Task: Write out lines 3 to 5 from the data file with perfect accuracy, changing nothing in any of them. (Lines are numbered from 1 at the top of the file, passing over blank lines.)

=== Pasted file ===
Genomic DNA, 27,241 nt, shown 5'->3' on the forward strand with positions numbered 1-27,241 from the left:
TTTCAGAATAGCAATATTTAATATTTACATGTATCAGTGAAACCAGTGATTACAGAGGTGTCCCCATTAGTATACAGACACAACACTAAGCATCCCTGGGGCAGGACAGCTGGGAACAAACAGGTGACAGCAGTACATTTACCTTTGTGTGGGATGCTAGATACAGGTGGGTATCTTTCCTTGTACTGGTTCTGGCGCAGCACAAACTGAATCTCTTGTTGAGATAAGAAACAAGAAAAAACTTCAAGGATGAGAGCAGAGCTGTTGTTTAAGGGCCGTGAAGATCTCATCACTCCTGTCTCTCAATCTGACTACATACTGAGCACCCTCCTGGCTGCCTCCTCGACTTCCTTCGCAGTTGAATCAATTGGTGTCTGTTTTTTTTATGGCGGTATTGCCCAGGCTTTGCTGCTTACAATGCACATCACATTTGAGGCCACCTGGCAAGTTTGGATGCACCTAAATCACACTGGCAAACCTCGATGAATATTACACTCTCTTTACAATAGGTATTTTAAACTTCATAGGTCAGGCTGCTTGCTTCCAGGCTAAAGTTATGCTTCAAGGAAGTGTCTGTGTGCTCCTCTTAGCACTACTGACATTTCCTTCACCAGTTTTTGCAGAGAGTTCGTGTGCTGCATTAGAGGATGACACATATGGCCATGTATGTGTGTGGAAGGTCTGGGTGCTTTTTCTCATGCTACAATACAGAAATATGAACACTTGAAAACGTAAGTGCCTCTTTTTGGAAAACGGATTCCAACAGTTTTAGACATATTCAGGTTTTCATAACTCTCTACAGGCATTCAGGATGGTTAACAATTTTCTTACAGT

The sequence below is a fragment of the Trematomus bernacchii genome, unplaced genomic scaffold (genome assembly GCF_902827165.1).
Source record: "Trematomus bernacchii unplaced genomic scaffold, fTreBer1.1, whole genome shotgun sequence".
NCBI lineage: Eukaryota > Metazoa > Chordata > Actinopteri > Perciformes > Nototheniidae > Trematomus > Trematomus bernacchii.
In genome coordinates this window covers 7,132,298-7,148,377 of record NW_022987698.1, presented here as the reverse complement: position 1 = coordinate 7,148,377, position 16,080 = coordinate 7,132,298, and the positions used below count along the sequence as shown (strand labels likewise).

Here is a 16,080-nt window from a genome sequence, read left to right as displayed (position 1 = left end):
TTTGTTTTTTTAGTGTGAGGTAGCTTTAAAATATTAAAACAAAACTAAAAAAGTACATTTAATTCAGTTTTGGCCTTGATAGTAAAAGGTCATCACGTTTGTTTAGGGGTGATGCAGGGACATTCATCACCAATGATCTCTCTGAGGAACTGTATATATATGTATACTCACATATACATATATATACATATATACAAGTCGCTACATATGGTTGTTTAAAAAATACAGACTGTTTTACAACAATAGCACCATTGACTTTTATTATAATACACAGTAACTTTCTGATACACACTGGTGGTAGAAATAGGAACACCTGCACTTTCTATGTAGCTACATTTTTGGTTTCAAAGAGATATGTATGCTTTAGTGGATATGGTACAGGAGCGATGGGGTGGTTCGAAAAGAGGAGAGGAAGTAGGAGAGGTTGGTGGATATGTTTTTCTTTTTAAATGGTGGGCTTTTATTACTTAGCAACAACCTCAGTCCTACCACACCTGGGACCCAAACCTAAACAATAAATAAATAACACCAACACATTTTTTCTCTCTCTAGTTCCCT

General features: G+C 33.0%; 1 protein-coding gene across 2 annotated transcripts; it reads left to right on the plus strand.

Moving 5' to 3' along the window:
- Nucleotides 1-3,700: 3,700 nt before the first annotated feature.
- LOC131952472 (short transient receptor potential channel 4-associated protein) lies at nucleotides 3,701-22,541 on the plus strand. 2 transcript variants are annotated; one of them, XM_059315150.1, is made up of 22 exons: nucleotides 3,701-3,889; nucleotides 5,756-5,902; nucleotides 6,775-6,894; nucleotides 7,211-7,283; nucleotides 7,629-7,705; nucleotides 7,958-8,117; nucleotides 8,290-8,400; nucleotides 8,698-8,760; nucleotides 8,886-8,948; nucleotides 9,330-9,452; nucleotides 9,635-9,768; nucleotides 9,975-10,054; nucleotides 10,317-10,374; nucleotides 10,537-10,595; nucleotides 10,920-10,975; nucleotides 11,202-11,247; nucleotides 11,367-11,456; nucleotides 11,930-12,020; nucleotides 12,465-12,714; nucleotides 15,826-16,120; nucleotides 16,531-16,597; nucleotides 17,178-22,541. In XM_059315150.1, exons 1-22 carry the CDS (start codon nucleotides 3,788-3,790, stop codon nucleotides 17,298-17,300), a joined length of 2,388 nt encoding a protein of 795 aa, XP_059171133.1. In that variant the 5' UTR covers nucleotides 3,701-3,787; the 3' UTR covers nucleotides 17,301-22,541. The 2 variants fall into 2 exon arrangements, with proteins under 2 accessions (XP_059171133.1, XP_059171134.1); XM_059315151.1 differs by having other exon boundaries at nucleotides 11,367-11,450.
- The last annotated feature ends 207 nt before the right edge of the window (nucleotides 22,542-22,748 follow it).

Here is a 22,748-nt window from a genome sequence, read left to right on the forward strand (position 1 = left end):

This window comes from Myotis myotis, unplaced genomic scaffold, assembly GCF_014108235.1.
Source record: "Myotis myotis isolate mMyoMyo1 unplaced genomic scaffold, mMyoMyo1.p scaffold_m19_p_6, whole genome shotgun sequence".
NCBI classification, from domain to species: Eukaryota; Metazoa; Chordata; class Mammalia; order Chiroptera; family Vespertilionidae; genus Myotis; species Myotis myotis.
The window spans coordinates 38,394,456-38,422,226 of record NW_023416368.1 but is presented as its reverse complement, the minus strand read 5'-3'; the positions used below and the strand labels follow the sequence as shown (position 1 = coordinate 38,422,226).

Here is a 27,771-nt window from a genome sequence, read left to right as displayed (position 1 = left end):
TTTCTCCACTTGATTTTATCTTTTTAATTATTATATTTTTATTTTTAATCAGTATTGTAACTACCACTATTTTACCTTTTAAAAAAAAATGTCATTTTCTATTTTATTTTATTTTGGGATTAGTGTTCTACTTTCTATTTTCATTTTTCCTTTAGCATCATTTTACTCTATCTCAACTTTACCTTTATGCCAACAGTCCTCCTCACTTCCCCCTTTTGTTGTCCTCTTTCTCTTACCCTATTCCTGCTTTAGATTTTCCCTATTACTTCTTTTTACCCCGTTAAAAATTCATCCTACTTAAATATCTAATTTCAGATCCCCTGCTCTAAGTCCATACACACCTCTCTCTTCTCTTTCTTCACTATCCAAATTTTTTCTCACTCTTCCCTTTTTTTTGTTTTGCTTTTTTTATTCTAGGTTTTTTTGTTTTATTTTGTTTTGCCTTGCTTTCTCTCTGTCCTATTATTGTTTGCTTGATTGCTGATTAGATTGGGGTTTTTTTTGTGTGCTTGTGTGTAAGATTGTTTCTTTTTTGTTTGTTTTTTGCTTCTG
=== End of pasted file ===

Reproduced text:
The sequence below is a fragment of the Trematomus bernacchii genome, unplaced genomic scaffold (genome assembly GCF_902827165.1).
Source record: "Trematomus bernacchii unplaced genomic scaffold, fTreBer1.1, whole genome shotgun sequence".
NCBI lineage: Eukaryota > Metazoa > Chordata > Actinopteri > Perciformes > Nototheniidae > Trematomus > Trematomus bernacchii.